Biotin was shown to supports thyroid and adrenal function thus helping maintain normal mood, metabolism and body weight, energy levels, appetite, sleep, and pain perception.
Biotin is also known to help repair and build muscle tissue.
A deficiency of this vitamin can result in improper foetal development.
Brewer’s yeast, avocado, cauliflower, pulses (legumes), leafy green vegetables such as kale, spinach and Swiss chard, mushrooms, berries, fish, egg yolk (egg white has opposite effect leading to deficiency of biotin).
Biotin deficiency may lead to skin and nail problems and even more to brittle weak hair and hair loss.
It may also result in tiredness, weakness, low mood and mood changes, nerve damage, depression, irritation, cognitive impairments, hallucinations, skin rashes, dry and irritated skin, loss of appetite, digestive and intestinal tract issues, muscle cramps and pains, numbness, and tingling in the limbs.
Biotin is a water-soluble vitamin, which means any excess quantities present in the body are eliminated through urine. Since, the body doesn’t store or build up reserves of biotin it is actually very difficult to ingest too much of it and cause toxicity.
It is rare that people have a life-threatening experience while taking high doses of biotin. There is only one recorded case where a woman that suffered from heart and lung condition known as eosinophilic pleuropericardial effusion developed life threatening conditions while taking biotin at very high doses.
It has been suggested that dietary supplements may contain biotin levels 650 times the recommended daily intake (650 x 50mcg = 32,000mcg or 32mg) without causing side effects. Therefore, biotin is regarded as a safe nutrient and no health concerns has been identified with biotin supplementation.
In one study a daily mega doses of 300,000 micrograms (300 milligrams) were administered to patients with good results and without causing significant side effects.
However, healthcare providers are encouraged to advise their patients to stop taking biotin supplements temporarily before blood tests.
REASONS FOR INCREASED DEMAND
– Regular supplementation with alpha lipoic acid may lead to biotin deficiency.
– Too much pantothenic acid (vitamin B5) may lead to biotin deficiency as it competes with biotin for intestinal and cellular uptake (because of similarities in the structure).
– Lack of probiotic bacteria in intestines since bacteria are capable of producing biotin.
– Consuming raw egg white. Avidin, a protein found in egg white, can lead to biotin deficiency as it binds biotin. This can be prevented by backing or boiling eggs.
– Athletes and individuals very physically active may need biotin supplementation because they are most likely to experience a deficit.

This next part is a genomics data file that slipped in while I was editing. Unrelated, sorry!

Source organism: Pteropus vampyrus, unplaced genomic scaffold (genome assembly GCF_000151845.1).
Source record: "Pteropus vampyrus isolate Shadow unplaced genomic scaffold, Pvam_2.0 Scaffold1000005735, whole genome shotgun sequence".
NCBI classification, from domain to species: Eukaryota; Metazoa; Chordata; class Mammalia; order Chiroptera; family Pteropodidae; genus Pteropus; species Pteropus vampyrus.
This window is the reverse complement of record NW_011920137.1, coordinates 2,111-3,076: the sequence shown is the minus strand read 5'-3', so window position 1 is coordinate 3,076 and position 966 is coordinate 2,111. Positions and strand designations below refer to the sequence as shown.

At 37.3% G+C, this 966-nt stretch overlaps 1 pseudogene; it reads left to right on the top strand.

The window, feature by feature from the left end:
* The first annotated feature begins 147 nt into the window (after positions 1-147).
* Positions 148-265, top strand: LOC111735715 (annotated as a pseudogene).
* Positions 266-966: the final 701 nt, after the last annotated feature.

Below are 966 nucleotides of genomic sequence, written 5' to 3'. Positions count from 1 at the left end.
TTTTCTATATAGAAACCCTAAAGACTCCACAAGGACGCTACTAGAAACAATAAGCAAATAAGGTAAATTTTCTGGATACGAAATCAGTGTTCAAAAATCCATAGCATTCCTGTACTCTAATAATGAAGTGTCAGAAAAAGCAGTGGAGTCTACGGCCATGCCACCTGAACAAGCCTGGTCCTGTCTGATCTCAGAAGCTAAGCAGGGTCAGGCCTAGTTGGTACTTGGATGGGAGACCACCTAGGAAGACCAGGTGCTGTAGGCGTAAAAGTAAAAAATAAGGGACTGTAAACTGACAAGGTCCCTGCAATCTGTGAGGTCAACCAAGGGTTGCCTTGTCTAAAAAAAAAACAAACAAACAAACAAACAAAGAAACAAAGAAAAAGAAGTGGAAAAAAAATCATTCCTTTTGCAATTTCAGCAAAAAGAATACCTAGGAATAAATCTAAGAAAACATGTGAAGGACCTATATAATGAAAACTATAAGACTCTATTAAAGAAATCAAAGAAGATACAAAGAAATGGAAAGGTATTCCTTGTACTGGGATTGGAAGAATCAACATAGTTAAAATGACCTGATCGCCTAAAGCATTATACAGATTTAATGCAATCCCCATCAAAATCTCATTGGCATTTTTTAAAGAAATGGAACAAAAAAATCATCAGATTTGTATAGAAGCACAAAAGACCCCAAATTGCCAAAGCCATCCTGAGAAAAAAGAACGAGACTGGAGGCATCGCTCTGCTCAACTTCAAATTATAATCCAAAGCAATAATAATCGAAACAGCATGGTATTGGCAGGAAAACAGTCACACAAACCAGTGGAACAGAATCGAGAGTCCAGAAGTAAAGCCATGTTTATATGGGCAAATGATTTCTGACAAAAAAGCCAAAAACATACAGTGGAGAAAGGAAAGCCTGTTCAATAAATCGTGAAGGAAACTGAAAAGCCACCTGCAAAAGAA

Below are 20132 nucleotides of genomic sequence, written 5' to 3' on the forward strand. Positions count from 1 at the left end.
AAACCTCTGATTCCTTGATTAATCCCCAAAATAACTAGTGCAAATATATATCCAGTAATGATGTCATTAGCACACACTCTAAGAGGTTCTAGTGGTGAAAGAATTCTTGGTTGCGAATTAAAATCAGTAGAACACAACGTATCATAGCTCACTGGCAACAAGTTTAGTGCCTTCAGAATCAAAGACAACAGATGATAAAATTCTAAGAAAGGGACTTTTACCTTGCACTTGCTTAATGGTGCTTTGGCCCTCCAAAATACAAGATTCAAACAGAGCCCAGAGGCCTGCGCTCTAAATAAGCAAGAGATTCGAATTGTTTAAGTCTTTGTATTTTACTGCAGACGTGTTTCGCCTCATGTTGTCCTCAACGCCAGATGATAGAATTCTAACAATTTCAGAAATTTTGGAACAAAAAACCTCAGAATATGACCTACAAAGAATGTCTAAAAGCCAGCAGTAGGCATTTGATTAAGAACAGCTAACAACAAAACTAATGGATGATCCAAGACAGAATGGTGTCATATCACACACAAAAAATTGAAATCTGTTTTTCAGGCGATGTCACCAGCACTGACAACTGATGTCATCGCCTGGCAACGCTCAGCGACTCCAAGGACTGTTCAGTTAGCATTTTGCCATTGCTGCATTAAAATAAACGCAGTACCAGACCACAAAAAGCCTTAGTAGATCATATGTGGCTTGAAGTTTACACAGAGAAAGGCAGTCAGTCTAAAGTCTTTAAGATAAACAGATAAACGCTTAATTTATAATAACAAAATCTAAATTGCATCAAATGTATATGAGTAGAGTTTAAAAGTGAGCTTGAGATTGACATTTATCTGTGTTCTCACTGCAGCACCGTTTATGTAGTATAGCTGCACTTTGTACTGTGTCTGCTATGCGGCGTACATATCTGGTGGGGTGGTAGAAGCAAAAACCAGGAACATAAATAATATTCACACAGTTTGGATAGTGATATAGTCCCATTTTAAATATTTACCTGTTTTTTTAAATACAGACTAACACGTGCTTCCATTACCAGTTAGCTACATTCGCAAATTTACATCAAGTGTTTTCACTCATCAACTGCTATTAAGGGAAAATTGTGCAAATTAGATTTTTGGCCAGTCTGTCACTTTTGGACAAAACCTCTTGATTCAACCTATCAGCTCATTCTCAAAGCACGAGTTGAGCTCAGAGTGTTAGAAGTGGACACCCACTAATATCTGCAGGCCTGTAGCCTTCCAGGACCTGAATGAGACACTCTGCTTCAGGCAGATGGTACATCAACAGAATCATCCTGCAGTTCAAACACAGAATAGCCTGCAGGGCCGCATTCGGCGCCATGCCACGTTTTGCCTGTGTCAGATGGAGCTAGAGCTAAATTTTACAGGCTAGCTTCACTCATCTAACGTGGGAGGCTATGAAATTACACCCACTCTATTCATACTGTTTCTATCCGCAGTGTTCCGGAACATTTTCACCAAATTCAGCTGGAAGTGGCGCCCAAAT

– Refined diet, sugar, stimulants (especially alcohol and smoking), antibiotics and some medications. Anticonvulsants inhibit biotin absorption in the small intestine or increase its urinary excretion. Low consumption of good nutritional sources of biotin, especially leafy green vegetables such as kale, spinach and Swiss chard.
– Biotin deficiency is common in pregnant women, because excretion levels of this vitamin are higher. Pregnant women are advised to supplement biotin (at least 500 mcg per day).
INTERACTIONS WITH MEDICATIONS
High doses of biotin may negatively interact with anti-seizure medications and medications that help lower cholesterol, making them less effective.
POSSIBLE OVERDOSING SIDE EFFECTS
– Getting too much biotin leads to deficiency of pantothenic acid (vitamin B5) as both are absorbed from the intestines via the same receptors. For example, pantothenic acid regulates the barrier function of the surface layer on skin. Therefore, a deficiency of pantothenic acid (through excess of biotin) may lead to skin problems such as acne flares and increased risk of developing cystic acne on the chin and jawline. Symptoms usually disappear a few weeks after biotin supplementation is stopped. Doses lower than 2500 mcg per day and drinking plenty of water while using biotin supplements should reduce the risk of developing cystic acne. Since high strength biotin supplements (probably over 2500mg per day) may lead to the deficiency of pantothenic acid supplementation with this vitamin is recommended to prevent its deficiency.
– Allergic reactions to biotin are not common, but they are still possible.
– Taking high doses of biotin in early pregnancy may probably increase the risk of miscarriage. However, the reasoning behind this is not clear. Pregnant women are advised to consult a medical professional before taking high doses of biotin.
FORMS OF BIOTIN
There are eight different forms of Biotin, but only D-biotin is naturally occurring, biologically active, and is regarded the only type that has full biotin capabilities.
RECOMMENDED DAILY INTAKE
Infants (0-6 months) – 2-5 mcg
Infants (7 months – 3 years) – 7-10 mcg
Children (4–15 years) – 15-20 mcg
Adults – 30 mcg
Pregnant and breast-feeding – 35-50 mcg
Since high strength biotin supplements may lead to the deficiency of pantothenic acid supplementation with this vitamin is recommended to prevent its deficiency.
– Knowles J. The mechanism of Biotin-dependent enzymes. Annu Rev Biochem 1989;58:195–221. – http://www.biotin.best/biotin-benefits/#sthash.gd3QsFCj.dpuf